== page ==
The goal for chocolate manufacturers is to force chocolate to crystallize in structure number V as much as possible. This is quite complicated and is achieved via a process of heating and cooling the  chocolate carefully several times. This process is called tempering.

However, after the chocolate is crystallized in form V, there are several factors that can change the internal structure of the chocolate making it go back to a lower quality crystal, provoking fat bloom. One of these factors is sudden changes in temperature which is why when you put chocolate in the fridge on a hot day you will find it covered in a white layer after a while.

They way this happens seems to be not yet properly understood. One theory is that the lower quality crystals present in the chocolate (it is never number V 100%) melt, then the fats migrate to the surface and crystallize there creating the white layer. If the chocolate is not properly tempered, the percentage of such crystals in the chocolate will be higher and the formation of fat bloom easier. You can distinguish fat bloom from sugar bloom because it does not go away when you rub the chocolate with your finger, it also repels a drop of water rather than absorbing it and it does not taste sweet when putting it in contact with your tongue.

It seems that in any case bloom is just re-ordering of the chocolate ingredients so there is nothing wrong with it and the taste should be the same. However the texture is different and you might want to use bloom chocolate for cooking rather than just eating it. I also think that when you buy chocolate and find that it has bloomed it indicates bad storage conditions (in humid places, exposed to sudden temperature changes, etc). Since chocolate absorbs very easily odours and flavors (especially in humid places) the blooming might come together with changes in the taste. For example, if you storage chocolate in the fridge on a hot day, not only will you ruin it’s snap and colour, but also it might absorb flavours from other food in the fridge changing the taste of it.

As you can see, chocolate is actually quite tricky to manipulate. When you melt it at home and then use it for cake couverture, after cooling it won’t go back to crystal V, which is why is very difficult to achieve at home the glossy finish of couvertures. As I was telling you the other day, I know that here in Edinburgh, the Edinburgh School of Food and Wine is having a tempering lesson on August 8th where they will teach you how to do this at home. They also do such courses at Coco Chocolate (also here in Edinburgh) the last Thursday and Sunday of every month in 2009.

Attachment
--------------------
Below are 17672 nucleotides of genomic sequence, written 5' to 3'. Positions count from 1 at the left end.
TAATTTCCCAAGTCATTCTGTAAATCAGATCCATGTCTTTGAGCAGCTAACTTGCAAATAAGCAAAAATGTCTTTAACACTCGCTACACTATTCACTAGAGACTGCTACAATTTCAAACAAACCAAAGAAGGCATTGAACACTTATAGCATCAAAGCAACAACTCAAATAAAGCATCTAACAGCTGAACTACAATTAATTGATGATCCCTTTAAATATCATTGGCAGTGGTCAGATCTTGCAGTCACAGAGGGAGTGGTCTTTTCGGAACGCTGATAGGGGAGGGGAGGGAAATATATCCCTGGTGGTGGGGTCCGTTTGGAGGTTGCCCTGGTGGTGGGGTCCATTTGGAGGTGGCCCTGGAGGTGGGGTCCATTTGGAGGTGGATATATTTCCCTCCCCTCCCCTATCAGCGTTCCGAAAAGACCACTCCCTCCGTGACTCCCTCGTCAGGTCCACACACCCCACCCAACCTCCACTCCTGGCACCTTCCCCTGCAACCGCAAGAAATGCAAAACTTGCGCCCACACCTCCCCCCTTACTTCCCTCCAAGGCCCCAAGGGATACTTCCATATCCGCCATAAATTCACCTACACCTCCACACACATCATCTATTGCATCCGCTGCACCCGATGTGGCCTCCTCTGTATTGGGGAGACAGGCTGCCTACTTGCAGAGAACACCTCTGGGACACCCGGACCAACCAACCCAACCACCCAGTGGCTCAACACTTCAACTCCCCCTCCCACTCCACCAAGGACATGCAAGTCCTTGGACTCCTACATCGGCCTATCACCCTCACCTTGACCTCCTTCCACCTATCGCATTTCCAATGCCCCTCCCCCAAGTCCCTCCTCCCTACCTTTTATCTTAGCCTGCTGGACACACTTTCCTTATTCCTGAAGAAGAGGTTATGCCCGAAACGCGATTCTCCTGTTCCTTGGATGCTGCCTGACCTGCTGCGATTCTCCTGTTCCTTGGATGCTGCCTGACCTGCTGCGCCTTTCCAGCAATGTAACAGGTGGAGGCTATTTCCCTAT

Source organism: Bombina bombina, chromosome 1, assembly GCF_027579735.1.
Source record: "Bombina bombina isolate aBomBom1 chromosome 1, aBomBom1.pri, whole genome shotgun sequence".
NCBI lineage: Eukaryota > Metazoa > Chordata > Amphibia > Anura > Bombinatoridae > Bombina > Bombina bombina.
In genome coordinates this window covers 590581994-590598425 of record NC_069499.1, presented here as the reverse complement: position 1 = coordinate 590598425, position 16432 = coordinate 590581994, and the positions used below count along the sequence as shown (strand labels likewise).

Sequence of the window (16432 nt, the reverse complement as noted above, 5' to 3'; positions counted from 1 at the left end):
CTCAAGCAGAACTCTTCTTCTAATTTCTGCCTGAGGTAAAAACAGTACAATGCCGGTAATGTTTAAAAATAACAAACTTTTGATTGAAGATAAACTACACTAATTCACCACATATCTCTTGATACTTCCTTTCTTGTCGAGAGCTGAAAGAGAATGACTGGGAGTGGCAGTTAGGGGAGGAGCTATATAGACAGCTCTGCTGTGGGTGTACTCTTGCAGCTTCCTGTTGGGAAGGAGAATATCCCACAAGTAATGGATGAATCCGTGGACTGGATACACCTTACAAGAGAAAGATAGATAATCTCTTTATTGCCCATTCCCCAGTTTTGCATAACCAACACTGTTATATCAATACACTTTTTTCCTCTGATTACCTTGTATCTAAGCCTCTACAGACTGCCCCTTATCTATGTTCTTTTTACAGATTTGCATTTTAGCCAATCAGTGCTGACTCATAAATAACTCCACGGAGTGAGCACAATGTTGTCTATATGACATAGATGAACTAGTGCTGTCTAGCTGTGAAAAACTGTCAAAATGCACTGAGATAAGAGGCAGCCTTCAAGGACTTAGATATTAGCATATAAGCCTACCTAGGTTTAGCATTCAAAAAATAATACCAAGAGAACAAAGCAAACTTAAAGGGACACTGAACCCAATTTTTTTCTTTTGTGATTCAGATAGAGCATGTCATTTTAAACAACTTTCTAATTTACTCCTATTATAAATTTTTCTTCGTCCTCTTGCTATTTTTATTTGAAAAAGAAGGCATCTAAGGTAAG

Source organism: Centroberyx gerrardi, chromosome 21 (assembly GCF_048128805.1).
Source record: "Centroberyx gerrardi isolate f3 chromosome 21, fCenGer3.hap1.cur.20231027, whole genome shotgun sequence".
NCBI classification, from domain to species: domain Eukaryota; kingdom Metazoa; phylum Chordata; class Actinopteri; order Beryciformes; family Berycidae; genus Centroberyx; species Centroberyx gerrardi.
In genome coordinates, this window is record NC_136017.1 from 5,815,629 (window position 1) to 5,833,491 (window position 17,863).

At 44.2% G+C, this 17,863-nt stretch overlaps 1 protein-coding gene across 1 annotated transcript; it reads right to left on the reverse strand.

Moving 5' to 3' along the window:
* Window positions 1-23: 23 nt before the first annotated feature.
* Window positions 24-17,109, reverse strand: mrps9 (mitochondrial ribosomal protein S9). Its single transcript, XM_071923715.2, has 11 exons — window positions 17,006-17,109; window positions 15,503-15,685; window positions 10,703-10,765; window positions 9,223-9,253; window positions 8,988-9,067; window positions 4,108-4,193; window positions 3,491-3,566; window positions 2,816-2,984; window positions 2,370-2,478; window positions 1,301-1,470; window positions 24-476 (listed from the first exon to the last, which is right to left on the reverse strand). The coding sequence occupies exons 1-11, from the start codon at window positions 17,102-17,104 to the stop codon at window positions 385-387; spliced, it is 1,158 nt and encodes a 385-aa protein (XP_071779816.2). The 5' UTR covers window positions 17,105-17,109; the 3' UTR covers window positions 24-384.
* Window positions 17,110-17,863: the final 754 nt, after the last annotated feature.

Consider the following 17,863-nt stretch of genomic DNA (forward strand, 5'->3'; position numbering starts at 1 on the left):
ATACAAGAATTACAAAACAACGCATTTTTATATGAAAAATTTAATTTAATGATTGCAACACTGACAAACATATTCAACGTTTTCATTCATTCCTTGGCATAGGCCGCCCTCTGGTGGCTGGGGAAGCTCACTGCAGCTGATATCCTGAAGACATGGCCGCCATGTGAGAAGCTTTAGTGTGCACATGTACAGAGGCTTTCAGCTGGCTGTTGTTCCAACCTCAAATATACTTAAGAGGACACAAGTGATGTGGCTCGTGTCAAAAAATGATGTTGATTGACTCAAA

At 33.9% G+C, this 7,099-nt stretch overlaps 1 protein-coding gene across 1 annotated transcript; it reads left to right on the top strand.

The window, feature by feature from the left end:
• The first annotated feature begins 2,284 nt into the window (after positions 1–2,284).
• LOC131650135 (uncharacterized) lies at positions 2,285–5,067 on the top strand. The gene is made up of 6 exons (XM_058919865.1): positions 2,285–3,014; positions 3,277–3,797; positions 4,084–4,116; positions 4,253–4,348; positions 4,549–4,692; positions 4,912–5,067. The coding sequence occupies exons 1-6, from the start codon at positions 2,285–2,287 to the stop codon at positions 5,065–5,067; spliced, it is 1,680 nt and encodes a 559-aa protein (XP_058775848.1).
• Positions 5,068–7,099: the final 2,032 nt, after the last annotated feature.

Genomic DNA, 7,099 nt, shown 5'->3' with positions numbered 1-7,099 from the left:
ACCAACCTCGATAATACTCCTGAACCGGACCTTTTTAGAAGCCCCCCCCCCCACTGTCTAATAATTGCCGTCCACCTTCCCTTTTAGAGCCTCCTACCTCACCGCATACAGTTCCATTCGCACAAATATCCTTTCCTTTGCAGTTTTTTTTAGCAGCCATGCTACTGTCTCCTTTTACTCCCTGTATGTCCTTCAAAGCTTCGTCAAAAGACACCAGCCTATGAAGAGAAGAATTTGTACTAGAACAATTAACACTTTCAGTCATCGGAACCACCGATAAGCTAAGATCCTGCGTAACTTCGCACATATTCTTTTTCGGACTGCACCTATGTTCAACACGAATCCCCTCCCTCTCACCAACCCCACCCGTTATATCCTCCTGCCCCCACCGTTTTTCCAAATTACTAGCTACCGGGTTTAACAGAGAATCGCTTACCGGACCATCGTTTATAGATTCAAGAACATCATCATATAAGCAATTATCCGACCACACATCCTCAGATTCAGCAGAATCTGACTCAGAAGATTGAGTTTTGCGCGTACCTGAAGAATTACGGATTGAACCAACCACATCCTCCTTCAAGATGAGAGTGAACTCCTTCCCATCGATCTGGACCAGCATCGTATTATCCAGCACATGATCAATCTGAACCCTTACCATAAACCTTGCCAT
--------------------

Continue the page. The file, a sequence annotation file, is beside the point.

I read in some places that another way to do this is to nest melted chocolate with little pieces of solid chocolate which you know is in the right crystal. this way you will induce the chocolate next to it to crystallize in the same form. I tried it but I found that one has to be careful with the size and timing of the pieces added because of several reasons:

  • If the melted chocolate is too hot the solid pieces will melt as well losing their crystal structure.
  • If the pieces are too big you won’t obtain a flat chocolate layer (although you will on the other side, all you have to do is flip it).
  • Finally, the big difference of temperature between the melted chocolate and the solid bits can also force chocolate bloom in the interface.

Here you can see the chocolate bloom I obtained:

Fat bloom

Fat bloom

And here small areas where the induced crystallization actually worked (the area in the right crystal has a darker and more glossy colour than the rest of the chocolate):

InducedCrystalV

I apologize for the small pictures this time, the sample was quite small so it was difficult to take proper pictures. In summary, I wasn’t very successful with this technique, I will have to give a try to chocolate tempering and see what happens.